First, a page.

• Solomon Brandstetter
  • Jacob Brunstretter
  • Settlers often built log cabins as their first homes.


    The first Europeans settled in the Northwest Territory in 1788. The Miami Company managed settlement in the southwest and the Connecticut Land Company managed settlement in the northeast. Migrants came from New York and New England. Ohio was admitted to the Union as the 17th state on March 1, 1803.

     

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    Joseph Strock was born September 25, 1831, in Austintown township, Trumbull county. His father, Samuel Strock, was a native of Pennsylvania, Cumberland county, and came to Ohio in 1814 with his father, Joseph, who first settled in Tuscarawas county for one season, then came to Trumbull county and settled in Austintown, where he lived till his death, which occurred in 1832, leaving a family of twelve children. Mrs. Strock died in a few weeks after the death of her husband.

    Mr. Samuel Strock came to Newton in 1840 and lived upon the farm where his son Joseph now resides, till 1878, and died in this year. Mrs. Strock died in 1868. Mr. Strock, the subject of this sketch, has always lived in what was old Trumbull. He has an excellent farm of two hundred and one acres.

    He was married in 1853 to Miss Susan Kistler, daughter of Michael Kistler, of Newton township. There were nine children by this marriage. Mrs. Strock died in 1868. His second marriage was in the fall of 1868 to Miss Almira Powers, daughter of William Powers, of Ohltown, Ohio. There were five children by this marriage. Mrs. Strock died in 1876. Mr. Strock is an enterprising man.

    American pioneers migrated west to settle areas not previously inhabited by European Americans.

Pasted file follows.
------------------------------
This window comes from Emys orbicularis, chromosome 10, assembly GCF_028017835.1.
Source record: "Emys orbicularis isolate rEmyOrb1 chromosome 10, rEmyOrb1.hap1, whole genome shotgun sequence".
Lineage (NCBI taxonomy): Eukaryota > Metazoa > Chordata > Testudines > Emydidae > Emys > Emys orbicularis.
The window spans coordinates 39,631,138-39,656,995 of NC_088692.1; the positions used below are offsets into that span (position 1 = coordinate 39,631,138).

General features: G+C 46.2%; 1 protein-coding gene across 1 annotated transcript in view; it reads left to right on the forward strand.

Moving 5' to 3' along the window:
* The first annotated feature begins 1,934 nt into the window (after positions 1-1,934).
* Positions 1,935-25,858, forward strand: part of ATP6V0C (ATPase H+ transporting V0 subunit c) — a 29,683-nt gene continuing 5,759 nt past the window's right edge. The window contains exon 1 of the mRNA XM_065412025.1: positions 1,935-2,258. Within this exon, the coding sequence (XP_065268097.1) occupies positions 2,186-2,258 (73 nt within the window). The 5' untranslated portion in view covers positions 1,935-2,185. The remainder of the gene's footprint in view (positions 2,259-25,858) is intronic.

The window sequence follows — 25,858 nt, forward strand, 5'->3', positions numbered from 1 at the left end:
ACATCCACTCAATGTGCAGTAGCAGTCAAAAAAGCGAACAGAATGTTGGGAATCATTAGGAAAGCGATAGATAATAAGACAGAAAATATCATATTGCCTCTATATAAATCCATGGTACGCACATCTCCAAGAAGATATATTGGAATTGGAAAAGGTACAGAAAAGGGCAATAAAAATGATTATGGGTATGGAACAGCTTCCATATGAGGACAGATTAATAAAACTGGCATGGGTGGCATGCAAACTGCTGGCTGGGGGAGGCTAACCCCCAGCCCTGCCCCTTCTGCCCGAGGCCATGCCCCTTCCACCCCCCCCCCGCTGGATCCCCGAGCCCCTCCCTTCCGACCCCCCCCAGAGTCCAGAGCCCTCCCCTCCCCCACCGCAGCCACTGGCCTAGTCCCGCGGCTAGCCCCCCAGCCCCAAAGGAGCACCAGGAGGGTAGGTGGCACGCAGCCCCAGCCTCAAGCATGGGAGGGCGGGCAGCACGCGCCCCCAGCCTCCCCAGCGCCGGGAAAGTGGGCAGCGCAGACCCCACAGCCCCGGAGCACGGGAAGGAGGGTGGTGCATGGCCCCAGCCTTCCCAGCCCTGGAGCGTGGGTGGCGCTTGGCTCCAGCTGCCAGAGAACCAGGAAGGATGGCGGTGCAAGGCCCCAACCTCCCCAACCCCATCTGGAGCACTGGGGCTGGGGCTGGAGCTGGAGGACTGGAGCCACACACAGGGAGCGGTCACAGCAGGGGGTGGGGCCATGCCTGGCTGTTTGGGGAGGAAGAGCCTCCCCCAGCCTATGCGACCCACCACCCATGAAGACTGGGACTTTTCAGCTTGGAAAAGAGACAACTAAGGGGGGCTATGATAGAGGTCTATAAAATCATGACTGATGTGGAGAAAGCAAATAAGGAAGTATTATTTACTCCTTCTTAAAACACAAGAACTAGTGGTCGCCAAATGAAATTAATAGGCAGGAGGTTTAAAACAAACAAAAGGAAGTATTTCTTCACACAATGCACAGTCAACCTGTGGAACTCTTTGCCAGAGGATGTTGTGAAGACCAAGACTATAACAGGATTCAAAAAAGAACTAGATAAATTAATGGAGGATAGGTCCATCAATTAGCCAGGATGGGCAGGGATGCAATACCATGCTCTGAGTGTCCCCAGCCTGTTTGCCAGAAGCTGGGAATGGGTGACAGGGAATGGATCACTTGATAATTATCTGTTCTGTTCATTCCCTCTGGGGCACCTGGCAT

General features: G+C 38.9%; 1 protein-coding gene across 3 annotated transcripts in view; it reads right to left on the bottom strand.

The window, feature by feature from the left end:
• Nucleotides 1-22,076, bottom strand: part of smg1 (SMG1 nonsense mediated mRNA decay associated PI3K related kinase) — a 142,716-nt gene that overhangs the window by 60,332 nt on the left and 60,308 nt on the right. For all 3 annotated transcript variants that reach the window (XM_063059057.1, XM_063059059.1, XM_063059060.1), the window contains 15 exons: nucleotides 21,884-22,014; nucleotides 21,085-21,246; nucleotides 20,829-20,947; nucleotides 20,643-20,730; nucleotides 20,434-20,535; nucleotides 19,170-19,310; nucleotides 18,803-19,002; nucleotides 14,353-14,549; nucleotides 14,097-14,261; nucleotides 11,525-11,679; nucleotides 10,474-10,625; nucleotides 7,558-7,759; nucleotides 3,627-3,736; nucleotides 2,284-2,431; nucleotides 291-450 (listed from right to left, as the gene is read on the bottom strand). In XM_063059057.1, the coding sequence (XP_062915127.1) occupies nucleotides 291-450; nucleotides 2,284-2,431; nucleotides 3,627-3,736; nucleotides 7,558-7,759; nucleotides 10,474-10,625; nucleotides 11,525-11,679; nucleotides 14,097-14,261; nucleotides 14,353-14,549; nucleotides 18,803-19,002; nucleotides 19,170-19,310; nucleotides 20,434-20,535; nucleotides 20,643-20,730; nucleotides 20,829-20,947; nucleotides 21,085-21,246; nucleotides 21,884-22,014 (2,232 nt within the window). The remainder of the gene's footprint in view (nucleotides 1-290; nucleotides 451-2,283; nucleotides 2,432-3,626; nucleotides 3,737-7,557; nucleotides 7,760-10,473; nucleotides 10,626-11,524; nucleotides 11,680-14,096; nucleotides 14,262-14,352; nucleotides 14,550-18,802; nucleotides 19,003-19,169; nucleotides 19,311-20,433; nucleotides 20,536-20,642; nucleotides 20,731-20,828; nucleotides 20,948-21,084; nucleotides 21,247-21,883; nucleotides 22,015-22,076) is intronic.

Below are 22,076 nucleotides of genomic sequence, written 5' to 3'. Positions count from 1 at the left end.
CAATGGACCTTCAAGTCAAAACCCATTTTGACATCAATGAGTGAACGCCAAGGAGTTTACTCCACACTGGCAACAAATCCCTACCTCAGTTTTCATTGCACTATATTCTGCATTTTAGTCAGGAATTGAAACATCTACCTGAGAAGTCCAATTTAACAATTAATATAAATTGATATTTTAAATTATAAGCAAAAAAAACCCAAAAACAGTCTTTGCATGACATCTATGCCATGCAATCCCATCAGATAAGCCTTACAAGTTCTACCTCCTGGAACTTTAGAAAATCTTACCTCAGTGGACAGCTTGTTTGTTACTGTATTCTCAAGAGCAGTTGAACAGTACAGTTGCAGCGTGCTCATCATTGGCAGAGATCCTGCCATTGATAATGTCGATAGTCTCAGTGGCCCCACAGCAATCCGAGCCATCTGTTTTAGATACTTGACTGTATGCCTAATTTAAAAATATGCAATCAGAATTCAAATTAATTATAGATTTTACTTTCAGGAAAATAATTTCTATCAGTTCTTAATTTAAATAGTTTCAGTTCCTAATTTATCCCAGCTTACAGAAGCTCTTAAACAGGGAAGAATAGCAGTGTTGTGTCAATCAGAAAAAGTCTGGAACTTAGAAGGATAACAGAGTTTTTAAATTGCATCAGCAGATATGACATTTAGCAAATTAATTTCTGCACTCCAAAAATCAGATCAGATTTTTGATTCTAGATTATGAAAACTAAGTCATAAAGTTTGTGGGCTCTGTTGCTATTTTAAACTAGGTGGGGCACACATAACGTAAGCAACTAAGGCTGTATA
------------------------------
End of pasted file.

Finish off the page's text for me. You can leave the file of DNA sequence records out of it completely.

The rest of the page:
When a mark is used for a signature, the person was probably illiterate, but may not have been able to sign because of age or infirmity.

    Deed Book I, p. 239
    July 16, 1807
    "76 acres and 52 rods of land; lot number 22 in Canfield Twp."

    Henry Brounstetter and Polly Brounstetter, wife, are named as sellers of property to Henry Chrum [Crum].

    Henry Brandsteter and Mary Brunsdsteder, wife signed. He signed and she used her mark.

    The rod or perch or pole is a surveyor's tool equal to 5 1⁄2 yards.

     
     
     

    Trumbull County Estates; Probate Book 8, p. 6-7
    Henry Bronsteter Deceased Final Settlement
    Date of final settlement Oct. 15, 1834

    Samuel Strock and Henry Bronsteter Jr., were administrators of estate. Henry Jr. signed his name in German and clerks, in parentheses, added the translation of the name. Funds were paid to Magdalena Bronsteter, widow of the deceased. The total amount of the estate was $253.98.

     
     
     
     

    Trumbull County Ohio Deed Book 33, p. 406-407
    Date of deed is 14 May 1835

    The deed is signed by Henry Brunstetter Jr. and Samuel Strock, administrators; Magdalena Brunstetter, widow; Sally Brunstetter, wife of Henry Jr.; and Magdalena Strock, wife of Samuel Strock and daughter of Henry Sr. and Magdalena Brunstetter.

     
     
     

     

    Bauman & Dreisbach
     
     
     

    ©Roberta Tuller 2017
    tuller.roberta@gmail.com